7.4/10
8,671
244 user 23 critic

Song of the South (1946)

Approved | | Animation, Family, Music | December 1946 (UK)
The kindly story-teller Uncle Remus tells a young boy stories about trickster Br'er Rabbit, who outwits Br'er Fox and slow-witted Br'er Bear.

Writers:

(book), (story) (as Dalton Reymond) | 6 more credits »
Reviews
Won 1 Oscar. Another 1 win & 1 nomination. See more awards »
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Cast

Complete credited cast:
...
...
James Baskett ...
...
Lucile Watson ...
...
Erik Rolf ...
John (as Eric Rolf)
Glenn Leedy ...
Toby
Mary Field ...
Mrs. Favers
Anita Brown ...
Maid
Georgie Nokes ...
Jake Favers (as George Nokes)
Gene Holland ...
Joe Favers
Nick Stewart ...
Br'er Bear (voice) (as Nicodemus Stewart)
Johnny Lee ...
Br'er Rabbit (voice)
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Storyline

Uncle Remus draws upon his tales of Brer Rabbit to help little Johnny deal his confusion over his parents' separation as well as his new life on the plantation. The tales: The Briar Patch, The Tar Baby and Brer Rabbit's Laughing place. Written by Paul Penna <tterrace@wco.com>

Plot Summary | Plot Synopsis

Plot Keywords:

rabbit | boy | tar | laughing | briar patch | See All (85) »

Taglines:

Walt Disney's first live-action musical drama See more »


Certificate:

Approved | See all certifications »

Parents Guide:

 »
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Details

Country:

Language:

Release Date:

December 1946 (UK)  »

Also Known As:

Uncle Remus  »

Filming Locations:

 »

Company Credits

Production Co:

 »
Show detailed on  »

Technical Specs

Runtime:

Sound Mix:

(RCA Sound System)

Color:

(Technicolor)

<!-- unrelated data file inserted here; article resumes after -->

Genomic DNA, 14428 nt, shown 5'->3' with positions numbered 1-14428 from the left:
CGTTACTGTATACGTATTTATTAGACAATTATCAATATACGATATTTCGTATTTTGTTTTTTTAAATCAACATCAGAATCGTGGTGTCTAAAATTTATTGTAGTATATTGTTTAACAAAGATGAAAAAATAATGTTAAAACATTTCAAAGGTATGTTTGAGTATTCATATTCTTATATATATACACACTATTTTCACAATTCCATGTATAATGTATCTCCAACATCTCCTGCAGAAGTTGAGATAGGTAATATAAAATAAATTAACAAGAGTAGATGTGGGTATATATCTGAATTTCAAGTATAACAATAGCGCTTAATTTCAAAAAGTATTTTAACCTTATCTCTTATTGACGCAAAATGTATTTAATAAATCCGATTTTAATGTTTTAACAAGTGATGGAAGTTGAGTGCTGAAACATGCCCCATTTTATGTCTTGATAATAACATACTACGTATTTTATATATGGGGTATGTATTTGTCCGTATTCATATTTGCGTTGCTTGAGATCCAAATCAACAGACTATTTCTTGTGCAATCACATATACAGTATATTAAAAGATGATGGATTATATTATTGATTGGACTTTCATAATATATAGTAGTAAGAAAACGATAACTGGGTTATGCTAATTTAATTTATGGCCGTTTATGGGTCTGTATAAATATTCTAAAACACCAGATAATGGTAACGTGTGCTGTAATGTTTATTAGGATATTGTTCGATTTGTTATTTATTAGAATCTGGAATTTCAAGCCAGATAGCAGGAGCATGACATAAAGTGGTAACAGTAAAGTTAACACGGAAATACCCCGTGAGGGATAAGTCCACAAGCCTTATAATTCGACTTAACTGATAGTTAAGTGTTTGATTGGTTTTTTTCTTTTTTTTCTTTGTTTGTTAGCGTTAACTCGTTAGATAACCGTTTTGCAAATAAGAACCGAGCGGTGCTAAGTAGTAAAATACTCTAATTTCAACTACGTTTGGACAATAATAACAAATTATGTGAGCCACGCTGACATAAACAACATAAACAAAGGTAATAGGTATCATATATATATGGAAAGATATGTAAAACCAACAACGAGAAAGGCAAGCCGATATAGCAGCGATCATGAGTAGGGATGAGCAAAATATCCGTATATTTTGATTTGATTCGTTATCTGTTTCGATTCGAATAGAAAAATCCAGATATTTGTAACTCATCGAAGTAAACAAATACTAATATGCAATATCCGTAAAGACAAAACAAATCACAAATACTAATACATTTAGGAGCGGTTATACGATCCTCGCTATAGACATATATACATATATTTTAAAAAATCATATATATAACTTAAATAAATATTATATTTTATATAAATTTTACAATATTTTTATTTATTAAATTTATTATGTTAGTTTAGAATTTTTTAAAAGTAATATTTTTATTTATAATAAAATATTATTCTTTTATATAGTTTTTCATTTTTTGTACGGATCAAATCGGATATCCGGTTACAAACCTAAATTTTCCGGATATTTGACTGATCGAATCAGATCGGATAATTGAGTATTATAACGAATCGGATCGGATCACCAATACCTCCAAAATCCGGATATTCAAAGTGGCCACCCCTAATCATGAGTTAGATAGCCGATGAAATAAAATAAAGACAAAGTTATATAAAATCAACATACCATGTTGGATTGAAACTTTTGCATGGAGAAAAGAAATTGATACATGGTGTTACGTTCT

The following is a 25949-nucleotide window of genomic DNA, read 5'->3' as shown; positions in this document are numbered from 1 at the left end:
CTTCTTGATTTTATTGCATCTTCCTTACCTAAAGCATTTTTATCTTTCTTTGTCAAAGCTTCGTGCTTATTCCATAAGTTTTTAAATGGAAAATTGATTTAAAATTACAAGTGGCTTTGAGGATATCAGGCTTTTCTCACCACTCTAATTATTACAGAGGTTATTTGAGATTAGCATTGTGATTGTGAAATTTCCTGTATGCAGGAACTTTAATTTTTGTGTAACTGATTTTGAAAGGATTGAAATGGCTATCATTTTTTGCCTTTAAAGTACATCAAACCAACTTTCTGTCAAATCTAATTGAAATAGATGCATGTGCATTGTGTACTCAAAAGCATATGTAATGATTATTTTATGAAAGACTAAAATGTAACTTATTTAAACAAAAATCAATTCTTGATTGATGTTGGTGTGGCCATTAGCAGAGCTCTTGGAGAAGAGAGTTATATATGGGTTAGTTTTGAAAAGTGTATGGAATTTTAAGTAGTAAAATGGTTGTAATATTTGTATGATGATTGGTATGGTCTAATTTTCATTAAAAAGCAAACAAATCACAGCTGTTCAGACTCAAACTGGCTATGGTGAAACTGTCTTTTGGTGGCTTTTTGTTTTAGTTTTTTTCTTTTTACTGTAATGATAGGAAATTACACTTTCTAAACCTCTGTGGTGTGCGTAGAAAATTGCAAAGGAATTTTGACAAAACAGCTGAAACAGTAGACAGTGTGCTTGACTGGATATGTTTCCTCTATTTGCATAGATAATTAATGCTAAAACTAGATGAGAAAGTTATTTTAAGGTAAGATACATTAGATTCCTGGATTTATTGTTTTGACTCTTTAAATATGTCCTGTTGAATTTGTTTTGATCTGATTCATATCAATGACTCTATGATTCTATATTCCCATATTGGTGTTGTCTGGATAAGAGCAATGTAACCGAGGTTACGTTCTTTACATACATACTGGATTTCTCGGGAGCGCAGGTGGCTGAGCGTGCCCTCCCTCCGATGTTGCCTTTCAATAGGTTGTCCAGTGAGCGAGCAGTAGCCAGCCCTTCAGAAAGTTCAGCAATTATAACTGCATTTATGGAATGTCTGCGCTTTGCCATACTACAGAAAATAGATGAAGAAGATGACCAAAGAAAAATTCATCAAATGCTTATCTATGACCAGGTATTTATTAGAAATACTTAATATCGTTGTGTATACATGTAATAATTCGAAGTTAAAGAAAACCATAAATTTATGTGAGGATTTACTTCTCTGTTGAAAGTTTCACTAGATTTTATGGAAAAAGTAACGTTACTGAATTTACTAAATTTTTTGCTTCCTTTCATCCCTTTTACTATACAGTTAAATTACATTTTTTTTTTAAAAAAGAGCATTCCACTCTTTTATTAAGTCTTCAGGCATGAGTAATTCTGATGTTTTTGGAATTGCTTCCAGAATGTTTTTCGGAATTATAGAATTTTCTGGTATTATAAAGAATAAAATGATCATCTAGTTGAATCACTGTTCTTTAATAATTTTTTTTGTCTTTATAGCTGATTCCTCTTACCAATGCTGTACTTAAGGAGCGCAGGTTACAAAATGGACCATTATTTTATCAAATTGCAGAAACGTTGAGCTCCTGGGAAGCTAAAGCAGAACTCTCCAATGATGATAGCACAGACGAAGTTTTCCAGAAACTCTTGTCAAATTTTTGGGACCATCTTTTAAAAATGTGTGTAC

Aspect Ratio:

1.37 : 1
See  »
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Did You Know?

Trivia

Most of the outdoor live action scenes were filmed in Phoenix, Arizona. See more »

Goofs

Before Uncle Remus tells the story about the Laughing Place, the mud on Ginny's dress disappears and reappears between shots. See more »

Quotes

[first lines]
Uncle Remus: There's other ways of learning about the behind feet of a mule than getting kicked by them, sure as I'm named Remus. And just because these here tales is about critters like Br'er Rabbit an' Br'er Fox, that don't mean they ain't the same like can happen to folks! So them who can't learn from a tale about critters, just ain't got the ears tuned for listening.
See more »

Connections

Referenced in Weeds: A Distinctive Horn (2009) See more »

Soundtracks

Uncle Remus Said
(uncredited)
Written by Eliot Daniel, Hy Heath, and Johnny Lange
Performed by the Hall Johnson Choir
See more »

Frequently Asked Questions

See more (Spoiler Alert!) »

User Reviews

Political Correctness at Its Worst
31 October 2003 | by (Los Angeles, California) – See all my reviews

When I was about five years old, I saw this film with my older cousins who were in their twenties at the time and I don't remember hearing them saying anything negative about it. This is ironic, because I am African-American. Everyone must remember that this film was released in the 1940's before the civil rights movement and before "Roots". Now because of political correctness, we have all but forgotten this classic film, which was one of the first to combine live action and animation. Even though I do agree that this film does show slavery in a positive light you also should look at the fact that it dared to show the friendship between an African-American and a Caucasian, something that would never have even been thought about in those days. Next thing you know, someone might get the bright idea to ban "The Cosby Show" because it supposedly doesn't portray how the average black person really lives.


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Message Boards

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For once and forever, it's set AFTER the Civil War imdbrwd
Uncle Remus Question zsofikam
Any Official copies on video or dvd? motiqueantiques
Do y'all really not get it? eminges
Do African American People Find this Movie Offensive? thrillofthechase
Isn't Song of The South kinda anti-racist while being racist? mojo_jo_jo24
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